Being trapped in Detroit with my parents over the weekend really reminded me how much I enjoy living far away. Time to time, I come home and kvetch about the latest paving-over of some beloved landmark, but still, there’s never any shortage of the element of surprise.

So it was Easter, I was home, Sailor Man graciously agreed to fly into Michigan on his return flight home from working, and my parents were feeling festive. Of all the Christian holidays, Easter tends to bother me the least. With the rabbits and the eggs, it’s so very Pagan in nature that I find it palatable. But instead of baskets, chocolates, ham and cakes shaped like lambs, my parents had it in their head to spend the day in Frankenmuth, a town about an hour and half north of Detroit.

If you are unfamiliar, Frankenmuth is a massive tourist trap of the Sound of Music variety. It’s a small town that was founded by Bavarian immigrants in the mid-1800’s and hence sports traditional Alpine architecture and all things Germanic. It’s cute, it’s quaint, almost treacly, but without being “too precious”. And if you’re too lazy to go to Mackinaw for fudge, Frankenmuth is the next best thing.

So here’s the run-down: cute town, 4800 souls inhabiting, situated along a pretty river, Main Street Bavaria USA, and entirely driven by tourism. That’s basically all you need to know prior to going there.

My parents have taken me to this town pretty much my entire life. We’d go to one of the two enormous restaurants dominating the place: Zehnders or the Bavarian Inn. We would be absolutely assaulted by the monstrosity that is Bronners “The World’s Largest Christmas Store”. And my parents always smartly ended the trip by getting their progeny completely high on fudge and taffy so we’d sugar-crash inside the station wagon on the way home.

Surprisingly, I have very fond memories of these visits. Don’t ask me why I like it, I just do. It’s wholesome, which goes against the grain of my very nature and I still like the place. Go figure.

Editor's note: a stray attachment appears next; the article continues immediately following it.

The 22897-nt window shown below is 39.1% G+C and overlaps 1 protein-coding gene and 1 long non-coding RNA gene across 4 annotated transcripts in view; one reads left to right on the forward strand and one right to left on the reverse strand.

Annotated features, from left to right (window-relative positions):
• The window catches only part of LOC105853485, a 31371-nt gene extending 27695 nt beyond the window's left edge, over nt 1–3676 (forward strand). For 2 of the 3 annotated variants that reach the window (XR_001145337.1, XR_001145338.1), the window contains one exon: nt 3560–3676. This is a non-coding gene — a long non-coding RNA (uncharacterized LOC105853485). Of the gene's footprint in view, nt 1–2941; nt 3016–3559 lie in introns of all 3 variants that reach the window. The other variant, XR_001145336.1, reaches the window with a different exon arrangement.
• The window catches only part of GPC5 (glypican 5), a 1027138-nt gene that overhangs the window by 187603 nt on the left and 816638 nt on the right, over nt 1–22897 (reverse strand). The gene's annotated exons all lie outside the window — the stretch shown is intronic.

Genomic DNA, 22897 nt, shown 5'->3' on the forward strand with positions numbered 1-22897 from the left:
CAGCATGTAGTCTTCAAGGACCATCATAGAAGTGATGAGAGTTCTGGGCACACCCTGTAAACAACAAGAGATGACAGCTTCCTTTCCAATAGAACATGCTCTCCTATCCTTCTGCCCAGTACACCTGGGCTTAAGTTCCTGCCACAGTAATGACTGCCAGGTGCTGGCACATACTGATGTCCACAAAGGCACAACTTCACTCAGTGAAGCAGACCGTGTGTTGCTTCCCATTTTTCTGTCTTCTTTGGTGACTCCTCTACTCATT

So I must admit I was actually anxious to see what had become of this little town since last I visited and was amazed to see that it is exactly the same. Some new enterprises have moved to town of course, but there’s strict ordinances on how the buildings have to look so they all fit into the grand scheme of “Bavaria”. And they’ve done a good job. There was the same sweater store, the same cheese store, the same tourist trash shops, in fact, the only thing I found missing was a kick-ass penny arcade that used to be there. It was a small building of dozens and dozens of antique arcade games and yup, they were only a penny to play. Other than that, I could have been 12 years old again walking the streets with nary a notion of anything being different.

images1.jpegThe old-timey wood signs that still hang in front of establishments now advertise “cappuccinoimages-1.jpeg and lattes” but really, everything is just the same. Even the poor unfortunate towns folk working in the restaurants wearing “traditional” Bavarian garb: women with busty, St. Pauli Girl dresses and flowers in their hair (which is worn up in buns), and men, oh the men, wearing real leather lederhosen and little Peter Pan hats. With feathers. Cheerfully serving chicken and wiener-schnitzel. Oh, the memories. They come flooding back.

So we had brunch at the Bavarian Inn, walked the town, mom bought some cheese and fudge, and we all enjoyed the sunshine and the plastic eggs adorning everything that didn’t stand still. And as per every previous visit, it was a lovely afternoon.

Nice to know some things never change.

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